Devon Werkheiser - World Premiere screening for documentary 'Unity' at Director's Guild of America - Arrivals at Director's Guild of America - Los Angeles, California, United States - Wednesday 24th June 2015
While this comedy of embarrassment has some pointed things to say about growing up, and a refreshing refusal to push its central character into a box, it also continually resorts to the cheapest, most annoying gags. As a result, the intriguing premise is swamped in corny antics, forcing the actors to work overtime to keep their characters on the right side of believability. This leaves everyone on-screen feeling more than a little artificial, including the characters who manage to be engaging.
The central figure is Lloyd (Jason Dolley), a 17-year-old who hasn't yet discovered what his "thing" is. He's brainy enough to get into any university he wants, but is unsure what he wants to do with his life. And he has been so busy getting good grades that he has never explored his own sexuality. Not helping this is his over-involved mother Maggie (Nia Vardalos), who hovers around him like a police helicopter with a floodlight, meddling in every aspect of his life. Mainly she's hoping he turns out to be gay, because that will entitle him to a scholarship to pay the expensive university tuition fees. So she tries to hook him up with random young men and asks his biker-dude dad Max (Mark Boone Junior) to encourage him in that direction. But Max actually engages Lloyd in a conversation, something his mother never does.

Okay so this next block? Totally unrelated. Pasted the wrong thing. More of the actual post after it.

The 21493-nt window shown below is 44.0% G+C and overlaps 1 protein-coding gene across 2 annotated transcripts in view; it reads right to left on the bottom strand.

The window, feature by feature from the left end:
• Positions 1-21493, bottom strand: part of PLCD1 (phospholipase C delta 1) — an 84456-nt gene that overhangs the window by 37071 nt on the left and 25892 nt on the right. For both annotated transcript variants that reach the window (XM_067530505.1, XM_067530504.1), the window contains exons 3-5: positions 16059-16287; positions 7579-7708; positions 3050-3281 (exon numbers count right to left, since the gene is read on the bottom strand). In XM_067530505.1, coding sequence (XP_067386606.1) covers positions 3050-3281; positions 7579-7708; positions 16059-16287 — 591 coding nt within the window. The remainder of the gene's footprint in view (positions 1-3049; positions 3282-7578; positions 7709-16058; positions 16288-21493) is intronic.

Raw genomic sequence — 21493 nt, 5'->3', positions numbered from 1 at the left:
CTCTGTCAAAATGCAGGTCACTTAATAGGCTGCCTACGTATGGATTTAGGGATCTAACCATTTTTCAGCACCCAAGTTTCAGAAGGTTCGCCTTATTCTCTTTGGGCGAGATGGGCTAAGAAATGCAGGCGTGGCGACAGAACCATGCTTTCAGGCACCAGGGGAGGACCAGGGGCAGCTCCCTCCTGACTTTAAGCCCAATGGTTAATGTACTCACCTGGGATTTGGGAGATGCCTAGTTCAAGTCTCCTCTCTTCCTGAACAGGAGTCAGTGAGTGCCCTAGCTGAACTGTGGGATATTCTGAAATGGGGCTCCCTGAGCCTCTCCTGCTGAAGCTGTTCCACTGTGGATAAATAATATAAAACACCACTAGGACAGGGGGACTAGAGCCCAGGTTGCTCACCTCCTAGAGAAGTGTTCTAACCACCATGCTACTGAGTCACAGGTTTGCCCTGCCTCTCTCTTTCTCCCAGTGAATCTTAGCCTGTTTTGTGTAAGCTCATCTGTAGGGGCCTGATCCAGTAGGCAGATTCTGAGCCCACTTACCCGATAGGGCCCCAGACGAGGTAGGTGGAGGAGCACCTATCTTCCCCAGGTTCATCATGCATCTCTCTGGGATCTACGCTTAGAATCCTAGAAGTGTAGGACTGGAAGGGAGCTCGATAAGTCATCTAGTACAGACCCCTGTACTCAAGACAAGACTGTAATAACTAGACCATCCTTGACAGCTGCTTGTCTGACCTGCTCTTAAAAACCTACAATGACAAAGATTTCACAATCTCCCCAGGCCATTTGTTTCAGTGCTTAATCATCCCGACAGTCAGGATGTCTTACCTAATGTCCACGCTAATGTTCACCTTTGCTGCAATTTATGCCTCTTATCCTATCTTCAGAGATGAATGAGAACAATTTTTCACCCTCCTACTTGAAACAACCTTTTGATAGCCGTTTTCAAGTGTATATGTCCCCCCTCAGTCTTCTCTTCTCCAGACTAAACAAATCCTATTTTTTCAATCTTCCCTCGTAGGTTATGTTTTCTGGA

The problem is that for all of Maggie's protestations that she loves her son, she clearly only cares about herself. And this intense selfishness makes her so loathsome that we flinch every time she appears on screen, just as Lloyd does when he notices her nearby. Vardalos underplays the role nicely, but it's not enough to make her remotely sympathetic as everything she does leaves a wake of destruction. In other words, she's more like a shallow sitcom character than a real person. By contrast, Dolley is remarkably likeable, and the film's best scenes are between him and the relaxed, open-handed Boone. And Dolley also generates a nice sense of chemistry with Skyler Samuels, as the school hottie who's tired of hanging out with bigoted jocks.
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